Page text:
Score: 32

To use O(n) memory and O(n) performance, create 6 a stack; push everything on as you iterate 5 in the forwards direction, then pop everything 4 off, yielding the results.

To use O(n^2) performance 3 (but O(1) extra memory), read it forwards 2 each time, up the the node before the last 1 one you got to.

Example:

``````IEnumerable<T> Reverse (Node head) {
Stack<Node> nodes = new Stack<Node>();
}
while(nodes.Count > 0) {
yield return nodes.Pop().Value;
}
}
``````
Score: 11

One of the hallmarks of a singly-linked 10 list is that it is, in fact, singly linked. It 9 is a one-way street, and there's no way 8 to overcome that unless you turn it into 7 something else (such as a reversed singly-linked 6 list, a stack, a doubly-linked list...). One 5 must be true to the nature of things.

As 4 has been pointed out earlier; if you need 3 to traverse a list both ways; you need to 2 have a doubly-linked list. That is the nature 1 of a doubly linked list, it goes both ways.

Score: 8

Really you should be using a doubly-linked 7 list.

If this isn't possible, I think your 6 best option will be to construct a copy 5 of the list that has been reversed.

Other 4 options, such as relying on recursion (effectively 3 copying the list to the stack) could cause 2 you to run out of stack space if the list 1 is too long.

Score: 3

If you short of memory you can reverse list, iterate 3 over it and reverse it again. Alternatively 2 you can make a stack of pointers to nodes 1 (or whatever is like a pointer in C#).

Score: 3

There is a third solution, this time using 11 `O(log(n))` memory and `O(n log(n))` time, thus occupying the middle 10 ground between the two solutions in Marc's 9 answer.

It is effectively a reverse in-order 8 descent of a binary tree [`O(log(n))`], except at each 7 step you need to find the top of the tree 6 [`O(n)`]:

1. Split the list in two
2. Recurse into the second half of the list
3. Print the value at the midpoint
4. Recurse into the first half

Here is the solution in Python (I don't 5 know C#):

``````def findMidpoint(head, tail):
while pos is not tail and pos.next is not tail:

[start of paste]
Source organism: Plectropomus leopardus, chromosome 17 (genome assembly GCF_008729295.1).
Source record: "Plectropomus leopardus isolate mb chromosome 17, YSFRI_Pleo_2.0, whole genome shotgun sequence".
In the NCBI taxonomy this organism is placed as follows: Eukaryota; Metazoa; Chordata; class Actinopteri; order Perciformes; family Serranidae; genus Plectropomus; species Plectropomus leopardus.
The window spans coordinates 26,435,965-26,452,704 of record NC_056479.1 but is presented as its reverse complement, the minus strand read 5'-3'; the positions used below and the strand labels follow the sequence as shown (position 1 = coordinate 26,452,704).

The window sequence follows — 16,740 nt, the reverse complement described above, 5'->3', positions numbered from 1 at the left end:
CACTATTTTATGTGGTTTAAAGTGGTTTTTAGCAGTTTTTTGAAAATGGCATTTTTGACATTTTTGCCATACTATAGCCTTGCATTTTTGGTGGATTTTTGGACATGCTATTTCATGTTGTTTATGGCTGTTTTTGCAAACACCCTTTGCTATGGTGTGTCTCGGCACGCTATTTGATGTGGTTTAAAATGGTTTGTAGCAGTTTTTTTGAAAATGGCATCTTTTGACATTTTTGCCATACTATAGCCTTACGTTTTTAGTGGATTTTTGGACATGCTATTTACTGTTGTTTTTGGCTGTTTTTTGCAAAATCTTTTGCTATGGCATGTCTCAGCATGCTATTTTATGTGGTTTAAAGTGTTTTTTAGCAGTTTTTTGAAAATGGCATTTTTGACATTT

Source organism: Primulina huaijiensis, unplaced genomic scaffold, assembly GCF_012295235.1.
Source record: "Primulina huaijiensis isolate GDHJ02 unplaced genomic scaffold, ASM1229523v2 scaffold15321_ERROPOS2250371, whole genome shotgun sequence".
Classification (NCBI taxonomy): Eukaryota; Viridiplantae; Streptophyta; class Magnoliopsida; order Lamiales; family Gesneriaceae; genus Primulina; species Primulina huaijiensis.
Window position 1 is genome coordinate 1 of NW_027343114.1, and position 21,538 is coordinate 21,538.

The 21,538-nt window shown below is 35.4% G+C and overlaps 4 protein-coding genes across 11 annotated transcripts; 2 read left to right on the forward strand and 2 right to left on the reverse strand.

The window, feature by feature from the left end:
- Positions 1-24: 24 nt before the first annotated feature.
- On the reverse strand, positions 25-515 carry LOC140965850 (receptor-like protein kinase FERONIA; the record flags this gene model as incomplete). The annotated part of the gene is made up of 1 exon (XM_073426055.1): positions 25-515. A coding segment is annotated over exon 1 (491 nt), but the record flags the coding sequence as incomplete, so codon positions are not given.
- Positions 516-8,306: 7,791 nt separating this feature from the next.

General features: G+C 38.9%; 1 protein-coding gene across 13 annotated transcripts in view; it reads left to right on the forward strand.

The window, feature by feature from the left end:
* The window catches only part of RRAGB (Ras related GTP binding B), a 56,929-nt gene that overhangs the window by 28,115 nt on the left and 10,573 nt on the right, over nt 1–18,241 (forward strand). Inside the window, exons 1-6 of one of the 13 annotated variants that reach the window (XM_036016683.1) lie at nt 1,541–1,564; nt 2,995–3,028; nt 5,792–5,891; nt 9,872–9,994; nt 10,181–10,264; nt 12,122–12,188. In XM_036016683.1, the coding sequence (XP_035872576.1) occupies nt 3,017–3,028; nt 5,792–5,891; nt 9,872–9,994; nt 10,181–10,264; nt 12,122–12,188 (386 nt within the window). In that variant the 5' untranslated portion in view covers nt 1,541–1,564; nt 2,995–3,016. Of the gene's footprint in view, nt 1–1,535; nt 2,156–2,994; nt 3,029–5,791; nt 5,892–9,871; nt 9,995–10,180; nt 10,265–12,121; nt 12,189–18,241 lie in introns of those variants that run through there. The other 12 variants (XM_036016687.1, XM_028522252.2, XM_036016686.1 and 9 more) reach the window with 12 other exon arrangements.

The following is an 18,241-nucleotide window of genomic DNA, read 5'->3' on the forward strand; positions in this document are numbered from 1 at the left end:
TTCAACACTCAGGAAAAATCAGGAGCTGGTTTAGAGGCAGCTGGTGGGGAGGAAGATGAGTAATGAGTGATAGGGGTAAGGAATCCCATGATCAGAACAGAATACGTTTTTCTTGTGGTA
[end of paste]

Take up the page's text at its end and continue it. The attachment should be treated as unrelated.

pos, mid = pos.next.next, mid.next
return mid

printReversed(mid.next, tail)
print mid.value,
``````

This could be recast using iteration 4 instead of recursion, but at the cost of 3 clarity.

For example, for a million-entry 2 list, the three solutions take on the order 1 of:

```Solution   Memory       Performance
=========================================
Marc #1     4MB    1 million operations
Mine       80B    20 million operations
Marc #2      4B    1 trillion operations
```
Score: 3
``````void reverse_print(node *head)
{

// Reverse the link list O(n) time O(1) space
while(cur){
}

// Print the list O(n) time O(1) space
while(cur) {
printf(" %d", cur->val);
cur = cur->next;
}

// Reverse the link list again O(n) time O(1) space
while(cur){
}
// Total complexity O(n) time O(1) space
}
``````

0

Score: 1

Assuming your singly-linked list implements 4 IEnumerable<T>, you can utilize LINQ's 3 Reverse extension method:

``````var backwards = singlyLinkedList.Reverse();
``````

You'll need to 2 add a `using System.Linq;` directive at the top of the code 1 file to use LINQ's extension methods.

Score: 1

A variation of creating a stack and pushing 5 all the elements onto the stack is to use 4 recursion (and the system's built in stack), this 3 is probably not the way to go with production 2 code but serves as a better (IMHO) interview 1 answer for the following reasons:

1. It shows that you grok recursion
2. It's less code and appears more elegant
3. A naive interviewer may not realize that there is a space overhead (if this is the case you may want to consider whether you want to work there).
Score: 0

Well, the naive solution would be to keep 10 track of which node you're currently at, then 9 iterate from the start until you find that 8 node, always saving the node you just left. Then 7 each time you find the node you're currently 6 at, you produce the node you just left, save 5 that node as the one you're currently at, then 4 re-iterate from the start.

This would of 3 course be horribly bad performance-wise.

I'm 2 sure some smarter people have a better solution.

Pseudo-code 1 (with bugs even):

``````current node = nothing
while current node is not first node
node = start
while node is not current node
previous node = node
node = next node
produce previous node
set current node to previous node
``````
Score: 0

This is messy but works:

``````class SinglyLinkedList {
int pos;
this.pos = pos;
}
if (startNode == this) return null;
if (startNode.next == this) return startNode;
else return previous(startNode.next);
}

static int count = 0;
public static void main (String [] args) {
init();

System.out.println("Tail: " + tail.pos);

System.out.print("List forwards: ");
while (list != null) {
System.out.print(list.pos + ",");
list = list.next;
}

list = tail;
System.out.print("\nList backwards: ");
System.out.print(list.pos + ",");
}
}
static void init() {
while (count < 100) {
list = list.next;
}
tail = list;
}
``````

}

0

Score: 0

If in the Explicit Stack program, we create 5 a stack for just the data of each node (instead 4 of creating the Stack of type `<Node>`, we create 3 Stack of type `<T>`) wouldn't it be even better? Because 2 we don't need to store any other information 1 of the Node then.

``````IEnumerable<T> Reverse (Node<T> head) {
Stack<T> nodes = new Stack<T>();